Steve Deane: New rules bound to confuse everyone

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Playing pool in a bar in South Africa is seldom straight forward.

You walk up to the table, put your rand in the slot, rack the balls and shake hands with your soon-to-be opponent.

They'll then say something like "new rules, old rules, or new-old rules"?

New rules tend to be those used in English pubs, with extra shots awarded for fouls. Old rules are a bit closer to New Zealand's 'miss the black and you lose' interpretation.

New-old rules are a mix of the two.

They're also what rugby seems set to end up with in a couple of months' time.

The likely introduction of at least some of the Experimental Law Variations (ELVs) - or Stellenbosch Rules, as they are alternatively known - into Super and test rugby might be designed to make the game simpler and easier to understand, but the teething period ain't gonna be pretty.

The debate over which laws, if any, to introduce into the Super 14 is far from concluded.

On November 15, Sanzar will meet (actually they'll tele-conference, but you get the point) and discuss their response to the IRB's request that the Super 14 be used as a guinea pig for the ELVs.

As it stands, it's likely at least some of the ELVs will make their way into the competition.

These could be as benign as shifting the corner flags off the paint 2m to allow tries to be scored in the corner with more ease; or they could be as drastic as allowing players to use their hands in rucks and replacing most penalties with free kicks.

Whichever rules make the cut, there's certain to be a decent amount of head-scratching and temple-rubbing before the players, referees and fans become fully accustomed to them.

The settling in process can be expected to take the majority of the Super 14. But, by finals time, you'd hope most of the players would have the rules sussed.

Unfortunately for the players who then make the All Blacks they will be asked to unlearn the new rules for the visits of Ireland and England, as the IRB have shifted the date for the introduction of any ELVs at test level from June 1 to July 5.

With no plans in place to test the ELVs at the top level of European club rugby, the alternative would be the English and Irish players experiencing the ELVs for the first time in the test matches.

That hardly seems fair, either.

The whole process has "reconditioning window" (a new catch phrase for colossal rugby cock-ups) written all over it.

Perhaps the best solution would be to simply let the players decide the rules on the day.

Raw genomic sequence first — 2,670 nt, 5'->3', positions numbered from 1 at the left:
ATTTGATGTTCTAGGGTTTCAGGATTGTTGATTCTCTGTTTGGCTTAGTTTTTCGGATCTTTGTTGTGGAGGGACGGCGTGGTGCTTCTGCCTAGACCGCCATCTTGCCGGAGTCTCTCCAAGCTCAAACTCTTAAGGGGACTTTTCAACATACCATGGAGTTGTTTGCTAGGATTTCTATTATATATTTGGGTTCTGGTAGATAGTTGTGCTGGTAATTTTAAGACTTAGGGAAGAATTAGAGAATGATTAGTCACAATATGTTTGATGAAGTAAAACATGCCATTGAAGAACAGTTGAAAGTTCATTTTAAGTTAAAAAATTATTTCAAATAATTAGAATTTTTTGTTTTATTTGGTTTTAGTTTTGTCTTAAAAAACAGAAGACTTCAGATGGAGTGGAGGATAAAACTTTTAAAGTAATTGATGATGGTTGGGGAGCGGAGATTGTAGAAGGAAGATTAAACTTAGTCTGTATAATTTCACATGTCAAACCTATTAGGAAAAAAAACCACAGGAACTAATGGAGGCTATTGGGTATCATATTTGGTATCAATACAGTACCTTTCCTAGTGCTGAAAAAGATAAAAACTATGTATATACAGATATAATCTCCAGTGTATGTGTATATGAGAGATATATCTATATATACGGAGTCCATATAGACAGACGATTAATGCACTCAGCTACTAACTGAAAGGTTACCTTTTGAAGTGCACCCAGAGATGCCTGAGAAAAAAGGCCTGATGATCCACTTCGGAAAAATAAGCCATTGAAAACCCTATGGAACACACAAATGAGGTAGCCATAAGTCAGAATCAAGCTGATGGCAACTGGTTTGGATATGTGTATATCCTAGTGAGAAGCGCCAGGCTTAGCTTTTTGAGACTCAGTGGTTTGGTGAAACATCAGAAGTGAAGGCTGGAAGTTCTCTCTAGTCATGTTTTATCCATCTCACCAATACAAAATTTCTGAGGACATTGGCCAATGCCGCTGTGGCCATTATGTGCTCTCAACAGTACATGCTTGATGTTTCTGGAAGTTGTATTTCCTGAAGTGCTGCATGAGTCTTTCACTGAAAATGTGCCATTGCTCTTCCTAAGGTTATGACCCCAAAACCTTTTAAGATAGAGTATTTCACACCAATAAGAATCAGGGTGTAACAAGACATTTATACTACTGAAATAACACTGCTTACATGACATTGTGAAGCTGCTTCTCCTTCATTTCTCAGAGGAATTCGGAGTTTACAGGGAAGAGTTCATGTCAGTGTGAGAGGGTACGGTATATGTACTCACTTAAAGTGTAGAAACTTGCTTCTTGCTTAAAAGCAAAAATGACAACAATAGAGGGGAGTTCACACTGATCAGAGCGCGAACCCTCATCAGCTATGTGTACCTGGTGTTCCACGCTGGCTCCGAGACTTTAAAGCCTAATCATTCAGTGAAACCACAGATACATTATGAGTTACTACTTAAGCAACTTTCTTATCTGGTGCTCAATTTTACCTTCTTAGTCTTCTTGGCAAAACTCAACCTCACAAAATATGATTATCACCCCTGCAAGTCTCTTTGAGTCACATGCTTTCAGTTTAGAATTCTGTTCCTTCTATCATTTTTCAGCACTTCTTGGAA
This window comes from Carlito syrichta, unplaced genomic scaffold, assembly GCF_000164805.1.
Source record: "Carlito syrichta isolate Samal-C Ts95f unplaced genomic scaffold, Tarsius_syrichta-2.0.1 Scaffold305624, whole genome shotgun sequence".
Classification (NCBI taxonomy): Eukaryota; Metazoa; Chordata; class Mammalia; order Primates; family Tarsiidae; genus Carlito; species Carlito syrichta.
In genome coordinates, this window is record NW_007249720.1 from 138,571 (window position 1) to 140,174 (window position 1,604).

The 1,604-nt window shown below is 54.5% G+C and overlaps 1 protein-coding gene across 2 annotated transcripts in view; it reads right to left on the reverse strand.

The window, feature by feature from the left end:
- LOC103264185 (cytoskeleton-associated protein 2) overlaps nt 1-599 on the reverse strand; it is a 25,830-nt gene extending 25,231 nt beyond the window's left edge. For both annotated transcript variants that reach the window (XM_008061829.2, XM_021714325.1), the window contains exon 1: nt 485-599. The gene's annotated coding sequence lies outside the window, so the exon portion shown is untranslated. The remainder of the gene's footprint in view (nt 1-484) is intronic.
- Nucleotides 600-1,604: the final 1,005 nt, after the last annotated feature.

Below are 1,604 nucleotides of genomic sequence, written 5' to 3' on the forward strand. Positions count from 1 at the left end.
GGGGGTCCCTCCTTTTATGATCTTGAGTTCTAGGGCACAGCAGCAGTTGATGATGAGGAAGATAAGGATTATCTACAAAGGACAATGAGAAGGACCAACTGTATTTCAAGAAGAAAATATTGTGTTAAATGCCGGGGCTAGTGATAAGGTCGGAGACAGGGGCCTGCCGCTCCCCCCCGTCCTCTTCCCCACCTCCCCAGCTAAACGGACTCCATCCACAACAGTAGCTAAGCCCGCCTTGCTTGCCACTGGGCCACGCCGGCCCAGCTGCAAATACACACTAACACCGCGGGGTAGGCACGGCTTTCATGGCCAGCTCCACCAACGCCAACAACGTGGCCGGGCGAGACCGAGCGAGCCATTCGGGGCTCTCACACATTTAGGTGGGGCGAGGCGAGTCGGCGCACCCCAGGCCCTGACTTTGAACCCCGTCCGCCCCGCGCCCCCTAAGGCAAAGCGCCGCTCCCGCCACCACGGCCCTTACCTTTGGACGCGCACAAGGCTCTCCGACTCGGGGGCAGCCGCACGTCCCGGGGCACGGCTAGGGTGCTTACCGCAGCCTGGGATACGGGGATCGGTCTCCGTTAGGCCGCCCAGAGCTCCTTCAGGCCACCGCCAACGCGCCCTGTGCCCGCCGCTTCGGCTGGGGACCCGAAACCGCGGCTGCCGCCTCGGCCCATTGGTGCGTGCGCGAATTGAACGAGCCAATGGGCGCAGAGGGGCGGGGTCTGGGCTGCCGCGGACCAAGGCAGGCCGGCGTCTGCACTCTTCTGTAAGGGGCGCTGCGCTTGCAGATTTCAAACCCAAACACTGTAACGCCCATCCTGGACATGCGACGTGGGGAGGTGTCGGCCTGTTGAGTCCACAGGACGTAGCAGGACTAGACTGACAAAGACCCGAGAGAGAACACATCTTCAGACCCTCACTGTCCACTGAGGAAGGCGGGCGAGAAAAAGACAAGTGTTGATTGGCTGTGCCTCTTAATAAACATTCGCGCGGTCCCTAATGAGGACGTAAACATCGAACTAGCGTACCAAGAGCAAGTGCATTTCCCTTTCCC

Now positioned 2 metres back from touch, in line with the goal line and dead ball line.

If a team passes or takes the ball back into the 22m area and then kicks the ball out on the full, the lineout is where the ball was kicked, unless a tackle has been made or a ruck or maul has formed.

A quick throw-in can be thrown backwards in the direction of the defender's goal line.

No maximum number of players in the lineout. Teams do not have to match numbers.

The receiver (halfback) must stand 2 metres back from the lineout.

Players must enter through the gate.

There are now offside lines at the tackle (extending the full width of the field).

If the ball is unplayable - free kick to team not in possession of the ball when the tackle took place.

Most offences at the tackle are now sanctioned with a free kick.

The halfback may not be touched unless he has his hands on the ball.

Players are permitted to use their hands in the ruck.

Players who deliberately or repeatedly offend any law are liable to penalty kick, yellow card, etc.

A maul can now be pulled down. This must be done by grasping a player between the shoulder and hips and bringing the maul to ground.

Players joining the maul must do so through the gate.

If a maul becomes unplayable free kick to team not in possession at the start of the maul.

Truck and trailer is permitted when breaking away from a maul; not permitted in general play.

The offside line for backs (except the halfback) is now 5 metres behind the hindmost foot.

For all kick off and restart kicks, any infringement by the kicking team (e.g. player in front, ball kicked into touch on the full) will result in a free kick to the non offending team at the centre of the halfway line/22 metre line.

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